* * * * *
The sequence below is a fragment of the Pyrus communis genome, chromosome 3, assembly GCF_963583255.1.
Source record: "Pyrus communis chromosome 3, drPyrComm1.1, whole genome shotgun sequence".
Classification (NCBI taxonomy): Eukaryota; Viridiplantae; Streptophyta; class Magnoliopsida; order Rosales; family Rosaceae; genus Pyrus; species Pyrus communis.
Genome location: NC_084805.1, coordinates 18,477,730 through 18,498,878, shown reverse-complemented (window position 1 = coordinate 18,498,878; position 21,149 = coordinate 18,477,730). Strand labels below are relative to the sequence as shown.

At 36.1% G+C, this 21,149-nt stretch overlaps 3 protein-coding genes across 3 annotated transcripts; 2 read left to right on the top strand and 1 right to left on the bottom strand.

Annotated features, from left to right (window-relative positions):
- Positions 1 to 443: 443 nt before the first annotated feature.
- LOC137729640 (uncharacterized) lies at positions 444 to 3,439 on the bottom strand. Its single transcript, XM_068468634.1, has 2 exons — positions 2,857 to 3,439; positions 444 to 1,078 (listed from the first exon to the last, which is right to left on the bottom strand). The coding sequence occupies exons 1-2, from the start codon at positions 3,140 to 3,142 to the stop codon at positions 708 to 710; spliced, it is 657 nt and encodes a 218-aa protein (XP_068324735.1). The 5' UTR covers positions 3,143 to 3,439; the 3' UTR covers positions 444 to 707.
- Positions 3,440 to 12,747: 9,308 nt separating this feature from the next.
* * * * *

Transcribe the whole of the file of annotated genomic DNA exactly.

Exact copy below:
The sequence below is a fragment of the Pyrus communis genome, chromosome 3, assembly GCF_963583255.1.
Source record: "Pyrus communis chromosome 3, drPyrComm1.1, whole genome shotgun sequence".
Classification (NCBI taxonomy): Eukaryota; Viridiplantae; Streptophyta; class Magnoliopsida; order Rosales; family Rosaceae; genus Pyrus; species Pyrus communis.
Genome location: NC_084805.1, coordinates 18,477,730 through 18,498,878, shown reverse-complemented (window position 1 = coordinate 18,498,878; position 21,149 = coordinate 18,477,730). Strand labels below are relative to the sequence as shown.

At 36.1% G+C, this 21,149-nt stretch overlaps 3 protein-coding genes across 3 annotated transcripts; 2 read left to right on the top strand and 1 right to left on the bottom strand.

Annotated features, from left to right (window-relative positions):
- Positions 1 to 443: 443 nt before the first annotated feature.
- LOC137729640 (uncharacterized) lies at positions 444 to 3,439 on the bottom strand. Its single transcript, XM_068468634.1, has 2 exons — positions 2,857 to 3,439; positions 444 to 1,078 (listed from the first exon to the last, which is right to left on the bottom strand). The coding sequence occupies exons 1-2, from the start codon at positions 3,140 to 3,142 to the stop codon at positions 708 to 710; spliced, it is 657 nt and encodes a 218-aa protein (XP_068324735.1). The 5' UTR covers positions 3,143 to 3,439; the 3' UTR covers positions 444 to 707.
- Positions 3,440 to 12,747: 9,308 nt separating this feature from the next.